The researchers do not yet have enough data on which animals are the most sensitive to natural disasters. . To identify these animals, the team typically talks to people in the area drawing on their own expertise of the local wildlife.
“We don’t know yet because we don’t have enough data on that yet. But what we usually do is that we go in an area, we talk to the people that know that animals they could be local farmers in Sicily or the herders in Indonesia,” said Professor Wikelski.
“They usually tell you which animals are the most sensitive ones and not only the species, but also the individuals.
“So say the farmers in Sicily, they told us ‘oh, take the goats because they are the most sensitive, but out of the goats out of these 300 goats don’t take all of them just take 15 the most sensitive ones, we select them for you'”
Martin Wikelski attaches an Icarus sensor to a chicken
He added: “It’s almost like a dog handler at customs or somebody who’s doing a bloodhound trail for the police.
“I mean, they know they’re the best animals. It’s not all of them, that they’re all equally good. But, that is something we don’t know yet. I mean, it’s, it’s easy to find out, but we just have to do it.”
As to why animals appear to have this sixth sense, the professor suggested the cause may be a Dwarnian fear response which has pre-wired wild creatures to be alert to subtle atmospheric changes.
Professor Wikelski said: “Natural selection has really selected the most sensitive animals out there, and what we think is happening is that they have this fear response because out there, every animal is constantly in fear of being killed.
“I mean, except maybe the grizzly bear or so but everybody else is constantly eaten by somebody and, and therefore if something happens in their environment, or something changes, then they, we see this fear response. And that’s basically what we take up with the tags, if all of the animals in an area have this fear response, then something is wrong. So it’s beyond wolf hunting or bear hunting, it’s something that is generally in the environment.”
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The biggest problems facing the rollout of the system right now is the mindset of scientists and funding, according to Professor Wikelshi, who argues the potential application of the project is also being held back by resistance to change and a focus on getting immediate results.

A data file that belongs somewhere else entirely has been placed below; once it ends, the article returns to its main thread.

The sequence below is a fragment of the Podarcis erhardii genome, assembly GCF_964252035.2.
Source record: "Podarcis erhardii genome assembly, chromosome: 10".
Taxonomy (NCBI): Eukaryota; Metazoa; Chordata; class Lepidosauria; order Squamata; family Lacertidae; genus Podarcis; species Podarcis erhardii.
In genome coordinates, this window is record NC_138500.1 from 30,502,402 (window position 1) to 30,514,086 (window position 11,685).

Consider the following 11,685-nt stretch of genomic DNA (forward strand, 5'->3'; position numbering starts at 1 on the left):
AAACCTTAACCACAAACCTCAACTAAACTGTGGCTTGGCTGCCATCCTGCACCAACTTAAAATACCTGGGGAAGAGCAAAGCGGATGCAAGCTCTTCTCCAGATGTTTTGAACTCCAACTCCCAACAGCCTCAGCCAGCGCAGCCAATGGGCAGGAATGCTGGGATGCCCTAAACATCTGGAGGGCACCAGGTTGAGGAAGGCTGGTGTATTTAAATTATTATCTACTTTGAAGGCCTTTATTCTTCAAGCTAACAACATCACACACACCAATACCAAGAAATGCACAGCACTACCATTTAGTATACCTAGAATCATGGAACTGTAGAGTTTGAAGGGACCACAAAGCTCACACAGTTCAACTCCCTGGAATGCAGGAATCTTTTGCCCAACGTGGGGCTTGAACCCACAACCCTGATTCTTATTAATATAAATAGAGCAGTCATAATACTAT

He said: “So one thing is it has only recently been technologically possible. So the recent bio-logging revolution that’s about, say, five years old means you can continuously observe an animal, but these electronic tags also need to be affordable.
“So now we are going by using the Internet of Things, the network that is connecting your washing machine with your car, and all those things.
“Now, the biggest problem, I think, is one of a mindset of the scientist, because the seismologists and volcanologists, some are open, but many say, ‘oh, no, we are doing this forever, and we haven’t solved it. it, so you won’t solve it.’
“We just say, well, we only provide additional information, we don’t want to claim that we can now do a forecast. But we have additional information that could very well be helpful.”
He continued: “So it’s a mindset, but it’s also the mindset of funding because the funding in science the way it works is that you apply for funding for a three-year project, for grad student postings, or whatever and then you have to have results.
“Now in an earthquake, how do you want to have results in three years? I mean, you don’t know where it happens.
“So you have to have just a few million to put these tags out in the world and hope that eventually they will be in the right area where your animals are.”